Even if banks were to pay a 1.5% annual percentage yield (APY) on your savings, you’d receive $4,500 per year on $300,000. You’d need $800,000 saved in that account for retirement to generate $12,000 in interest at that rate. A more realistic expectation is to spend down your assets over time—and it’s critical for that money to last for the rest of your life. The 4% rule and other strategies attempt to make that a reality.

Prepare for Healthcare Costs

You’re typically responsible for 100% of your health insurance premiums when you retire. The added expense can come as a shock if your employer has been paying some or all of that amount. A 65-year-old couple should expect to spend $295,000 out-of-pocket in retirement, according to Fidelity Investments, and that number does not include potential long-term care expenses.

While $295,000 is enough to nearly wipe out the $300,000 we’re working with, you won’t necessarily spend all of that money up front. Fidelity estimates that a 65-year-old couple might spend around $11,400 in the first year of retirement. Social Security or other income sources can help cover that, but it’s almost a quarter of the $48,000 our couple has to spend annually. They’d have just $36,600 left after those healthcare costs.


A nest egg of $300,000 does not leave much of a buffer if you face high medical expenses.

Most people enroll in Medicare at age 65, but you'll have to arrange healthcare on your own until you’re eligible for Medicare if you retire early. An individual policy through a state exchange, coverage through COBRA, or a spouse’s plan are some other options to consider.

What About Income Taxes During Retirement?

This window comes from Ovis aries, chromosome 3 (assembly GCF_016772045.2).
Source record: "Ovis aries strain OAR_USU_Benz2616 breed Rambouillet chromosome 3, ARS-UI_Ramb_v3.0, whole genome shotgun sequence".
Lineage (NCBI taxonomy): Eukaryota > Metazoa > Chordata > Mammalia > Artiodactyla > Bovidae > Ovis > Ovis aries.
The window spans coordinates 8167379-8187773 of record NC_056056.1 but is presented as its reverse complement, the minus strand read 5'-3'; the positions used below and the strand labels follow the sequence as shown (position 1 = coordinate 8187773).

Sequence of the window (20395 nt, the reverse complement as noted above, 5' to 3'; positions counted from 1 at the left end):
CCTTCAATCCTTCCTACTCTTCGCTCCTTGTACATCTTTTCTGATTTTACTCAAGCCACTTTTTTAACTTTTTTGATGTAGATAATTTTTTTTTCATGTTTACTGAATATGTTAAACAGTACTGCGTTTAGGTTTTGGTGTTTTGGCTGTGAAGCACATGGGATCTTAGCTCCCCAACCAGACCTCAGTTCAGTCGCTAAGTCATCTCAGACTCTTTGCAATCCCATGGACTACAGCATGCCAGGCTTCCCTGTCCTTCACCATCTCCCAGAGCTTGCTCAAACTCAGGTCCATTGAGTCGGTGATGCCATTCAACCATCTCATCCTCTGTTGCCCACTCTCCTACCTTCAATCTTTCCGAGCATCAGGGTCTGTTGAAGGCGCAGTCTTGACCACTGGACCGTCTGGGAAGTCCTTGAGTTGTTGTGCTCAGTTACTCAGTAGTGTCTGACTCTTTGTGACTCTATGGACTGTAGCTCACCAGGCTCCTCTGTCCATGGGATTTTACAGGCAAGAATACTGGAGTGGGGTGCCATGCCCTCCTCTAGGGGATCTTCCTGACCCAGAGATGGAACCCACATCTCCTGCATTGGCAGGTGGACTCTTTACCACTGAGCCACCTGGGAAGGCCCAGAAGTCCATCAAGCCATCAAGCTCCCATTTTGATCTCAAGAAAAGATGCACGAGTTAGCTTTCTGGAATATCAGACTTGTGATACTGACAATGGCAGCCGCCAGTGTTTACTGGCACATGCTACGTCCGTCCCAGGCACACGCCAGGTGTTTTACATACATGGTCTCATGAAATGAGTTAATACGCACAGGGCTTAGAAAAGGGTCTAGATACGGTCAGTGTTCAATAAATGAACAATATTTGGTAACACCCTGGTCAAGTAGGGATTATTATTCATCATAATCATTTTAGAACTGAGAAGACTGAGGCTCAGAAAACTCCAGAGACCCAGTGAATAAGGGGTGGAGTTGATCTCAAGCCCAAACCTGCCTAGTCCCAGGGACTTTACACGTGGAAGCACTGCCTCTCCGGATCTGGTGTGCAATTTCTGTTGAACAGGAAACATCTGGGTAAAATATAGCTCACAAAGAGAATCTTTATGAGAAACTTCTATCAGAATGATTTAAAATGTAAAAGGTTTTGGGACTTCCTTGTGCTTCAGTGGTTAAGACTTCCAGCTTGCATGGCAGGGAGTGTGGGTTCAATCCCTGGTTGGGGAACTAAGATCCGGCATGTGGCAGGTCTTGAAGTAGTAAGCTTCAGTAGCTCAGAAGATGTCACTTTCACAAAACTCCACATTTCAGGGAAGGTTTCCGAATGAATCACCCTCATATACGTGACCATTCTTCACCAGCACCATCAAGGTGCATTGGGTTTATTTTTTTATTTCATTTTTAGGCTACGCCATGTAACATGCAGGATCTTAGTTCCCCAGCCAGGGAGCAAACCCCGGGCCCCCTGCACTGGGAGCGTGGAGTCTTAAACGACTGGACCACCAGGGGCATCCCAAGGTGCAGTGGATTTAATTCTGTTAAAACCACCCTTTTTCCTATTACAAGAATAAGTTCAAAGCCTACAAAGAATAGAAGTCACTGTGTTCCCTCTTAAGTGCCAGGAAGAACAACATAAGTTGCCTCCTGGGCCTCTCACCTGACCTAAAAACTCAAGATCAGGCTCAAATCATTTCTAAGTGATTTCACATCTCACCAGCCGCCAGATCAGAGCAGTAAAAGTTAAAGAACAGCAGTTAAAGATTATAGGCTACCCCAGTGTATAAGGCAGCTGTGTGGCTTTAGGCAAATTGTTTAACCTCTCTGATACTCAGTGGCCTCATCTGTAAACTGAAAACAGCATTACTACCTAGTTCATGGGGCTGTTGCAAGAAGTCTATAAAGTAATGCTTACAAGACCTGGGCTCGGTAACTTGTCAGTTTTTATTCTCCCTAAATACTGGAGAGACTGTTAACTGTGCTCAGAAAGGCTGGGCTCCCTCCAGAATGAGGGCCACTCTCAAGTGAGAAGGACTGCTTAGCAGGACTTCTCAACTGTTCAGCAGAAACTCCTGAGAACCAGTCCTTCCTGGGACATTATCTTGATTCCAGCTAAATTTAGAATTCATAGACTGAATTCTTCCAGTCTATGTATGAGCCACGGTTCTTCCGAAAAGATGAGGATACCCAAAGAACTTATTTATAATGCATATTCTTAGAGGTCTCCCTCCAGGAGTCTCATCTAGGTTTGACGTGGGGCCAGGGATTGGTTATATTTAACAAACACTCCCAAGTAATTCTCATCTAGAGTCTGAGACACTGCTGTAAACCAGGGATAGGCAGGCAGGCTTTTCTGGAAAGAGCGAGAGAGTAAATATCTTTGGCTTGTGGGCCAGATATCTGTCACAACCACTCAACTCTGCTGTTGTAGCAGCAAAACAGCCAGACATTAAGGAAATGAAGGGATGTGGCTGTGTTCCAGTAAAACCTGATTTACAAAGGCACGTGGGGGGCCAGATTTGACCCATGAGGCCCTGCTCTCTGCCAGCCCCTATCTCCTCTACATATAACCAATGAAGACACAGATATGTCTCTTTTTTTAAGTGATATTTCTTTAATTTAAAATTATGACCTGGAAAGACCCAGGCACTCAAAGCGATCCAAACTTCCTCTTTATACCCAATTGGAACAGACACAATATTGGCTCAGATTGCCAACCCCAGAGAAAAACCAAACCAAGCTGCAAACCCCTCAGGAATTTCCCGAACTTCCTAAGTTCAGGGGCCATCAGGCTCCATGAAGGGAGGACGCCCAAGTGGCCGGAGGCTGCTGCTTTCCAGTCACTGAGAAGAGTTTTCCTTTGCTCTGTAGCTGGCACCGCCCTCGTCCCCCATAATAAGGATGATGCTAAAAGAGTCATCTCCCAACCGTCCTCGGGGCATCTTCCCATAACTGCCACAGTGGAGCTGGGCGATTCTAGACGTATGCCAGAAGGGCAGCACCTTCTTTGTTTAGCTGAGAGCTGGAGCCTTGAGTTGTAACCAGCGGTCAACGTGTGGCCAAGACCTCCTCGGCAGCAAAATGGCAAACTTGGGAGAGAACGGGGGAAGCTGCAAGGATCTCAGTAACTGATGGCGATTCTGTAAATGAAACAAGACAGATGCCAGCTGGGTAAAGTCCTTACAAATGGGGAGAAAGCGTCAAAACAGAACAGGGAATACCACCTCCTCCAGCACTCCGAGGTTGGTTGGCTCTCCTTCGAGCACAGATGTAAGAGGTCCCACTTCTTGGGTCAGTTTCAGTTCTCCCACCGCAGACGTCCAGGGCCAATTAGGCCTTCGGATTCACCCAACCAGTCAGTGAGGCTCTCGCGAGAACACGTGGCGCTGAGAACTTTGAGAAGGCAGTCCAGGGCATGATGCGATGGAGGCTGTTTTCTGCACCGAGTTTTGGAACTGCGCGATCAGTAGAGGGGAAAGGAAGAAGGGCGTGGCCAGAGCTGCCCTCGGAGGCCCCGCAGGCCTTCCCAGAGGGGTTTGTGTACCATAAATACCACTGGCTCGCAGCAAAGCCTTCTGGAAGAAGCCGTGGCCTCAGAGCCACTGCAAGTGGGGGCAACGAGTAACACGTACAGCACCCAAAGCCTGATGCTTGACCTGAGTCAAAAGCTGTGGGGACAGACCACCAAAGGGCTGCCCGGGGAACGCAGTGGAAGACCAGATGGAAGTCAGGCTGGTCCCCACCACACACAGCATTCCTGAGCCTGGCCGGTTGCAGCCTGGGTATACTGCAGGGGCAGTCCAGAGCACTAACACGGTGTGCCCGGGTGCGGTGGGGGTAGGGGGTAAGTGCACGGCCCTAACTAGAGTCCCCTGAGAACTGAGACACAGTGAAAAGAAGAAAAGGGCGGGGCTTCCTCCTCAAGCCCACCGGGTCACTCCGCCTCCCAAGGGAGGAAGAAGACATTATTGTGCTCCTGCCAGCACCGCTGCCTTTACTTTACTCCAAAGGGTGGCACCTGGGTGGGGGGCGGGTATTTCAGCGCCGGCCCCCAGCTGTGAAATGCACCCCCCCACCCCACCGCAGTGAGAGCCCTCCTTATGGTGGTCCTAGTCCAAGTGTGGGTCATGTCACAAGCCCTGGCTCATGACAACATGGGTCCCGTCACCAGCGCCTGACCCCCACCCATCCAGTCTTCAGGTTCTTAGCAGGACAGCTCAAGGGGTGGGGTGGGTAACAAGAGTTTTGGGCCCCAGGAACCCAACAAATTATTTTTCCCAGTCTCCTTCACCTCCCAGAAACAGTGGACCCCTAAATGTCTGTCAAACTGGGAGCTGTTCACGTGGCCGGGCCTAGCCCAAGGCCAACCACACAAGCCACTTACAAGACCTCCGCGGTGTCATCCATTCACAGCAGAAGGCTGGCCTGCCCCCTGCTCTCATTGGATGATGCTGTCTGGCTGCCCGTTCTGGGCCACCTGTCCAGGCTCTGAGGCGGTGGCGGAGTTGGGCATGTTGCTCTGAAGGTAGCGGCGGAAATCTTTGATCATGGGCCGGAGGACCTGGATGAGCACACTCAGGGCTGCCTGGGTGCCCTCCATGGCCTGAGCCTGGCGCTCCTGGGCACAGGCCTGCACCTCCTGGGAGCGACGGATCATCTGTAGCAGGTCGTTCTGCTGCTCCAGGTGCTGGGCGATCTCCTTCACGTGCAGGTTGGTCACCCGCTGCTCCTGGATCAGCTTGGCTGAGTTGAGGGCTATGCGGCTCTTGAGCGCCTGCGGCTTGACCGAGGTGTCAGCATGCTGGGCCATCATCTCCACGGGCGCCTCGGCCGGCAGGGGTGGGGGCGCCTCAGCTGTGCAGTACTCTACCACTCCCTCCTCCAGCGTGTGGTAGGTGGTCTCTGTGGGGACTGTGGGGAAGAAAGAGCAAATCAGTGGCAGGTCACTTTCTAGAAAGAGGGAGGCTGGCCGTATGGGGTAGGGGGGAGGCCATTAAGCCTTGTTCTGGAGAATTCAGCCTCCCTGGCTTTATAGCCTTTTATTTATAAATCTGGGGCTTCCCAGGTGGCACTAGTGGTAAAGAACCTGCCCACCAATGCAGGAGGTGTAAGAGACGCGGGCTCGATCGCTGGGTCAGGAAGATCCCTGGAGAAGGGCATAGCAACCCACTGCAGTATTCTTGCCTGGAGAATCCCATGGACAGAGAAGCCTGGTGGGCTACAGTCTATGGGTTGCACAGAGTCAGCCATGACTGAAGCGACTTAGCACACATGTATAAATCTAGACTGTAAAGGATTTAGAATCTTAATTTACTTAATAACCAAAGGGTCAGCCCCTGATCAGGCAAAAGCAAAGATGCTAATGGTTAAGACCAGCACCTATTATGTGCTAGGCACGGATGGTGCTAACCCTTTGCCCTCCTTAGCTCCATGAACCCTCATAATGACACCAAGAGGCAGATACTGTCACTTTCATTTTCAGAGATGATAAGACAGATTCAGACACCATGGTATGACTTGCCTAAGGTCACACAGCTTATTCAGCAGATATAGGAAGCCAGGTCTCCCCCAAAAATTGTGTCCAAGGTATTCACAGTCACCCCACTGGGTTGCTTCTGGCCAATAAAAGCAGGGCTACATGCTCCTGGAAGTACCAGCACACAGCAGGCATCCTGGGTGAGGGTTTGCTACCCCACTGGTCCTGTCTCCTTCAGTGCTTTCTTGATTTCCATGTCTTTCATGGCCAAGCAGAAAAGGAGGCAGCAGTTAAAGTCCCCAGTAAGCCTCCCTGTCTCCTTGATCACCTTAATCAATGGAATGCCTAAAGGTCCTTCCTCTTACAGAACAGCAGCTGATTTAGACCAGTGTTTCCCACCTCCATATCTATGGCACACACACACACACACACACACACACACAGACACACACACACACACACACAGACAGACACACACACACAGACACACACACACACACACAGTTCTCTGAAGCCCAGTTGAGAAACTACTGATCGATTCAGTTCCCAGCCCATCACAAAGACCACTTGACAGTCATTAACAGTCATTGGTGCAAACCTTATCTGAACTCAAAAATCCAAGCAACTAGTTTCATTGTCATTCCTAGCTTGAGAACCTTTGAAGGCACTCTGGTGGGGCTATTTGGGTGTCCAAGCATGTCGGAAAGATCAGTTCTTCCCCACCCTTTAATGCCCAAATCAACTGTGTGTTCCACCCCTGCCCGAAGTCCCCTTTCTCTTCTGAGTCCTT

It’s crucial to estimate taxes for a detailed retirement plan. Expect to pay income tax when you withdraw those funds if your money is in a pre-tax retirement account such as an IRA, 401(k), 403(b), or 457. Additional tax penalties may apply if you’re younger than age 59 1/2 when you take withdrawals, but there are some exceptions.

Fortunately, taxes might not be a substantial burden if you’re planning to retire with $300,000.

Is Social Security Taxable?

Most of the income in our example comes from Social Security benefits, which are not taxable if your annual “combined income” is less than $32,000 for a married couple filing jointly or $25,000 for individuals. Your combined income is:

  • Your adjusted gross income
  • Nontaxable income
  • Half of your total combined Social Security income

Our example couple's taxable income includes $12,000 per year from retirement savings plus the $18,660 of annual Social Security benefits (half of their total combined Social Security income, or half of $37,250). That total, or $30,000, is below the threshold for a couple filing jointly, so Social Security benefits would not be taxable.

Federal Income Taxes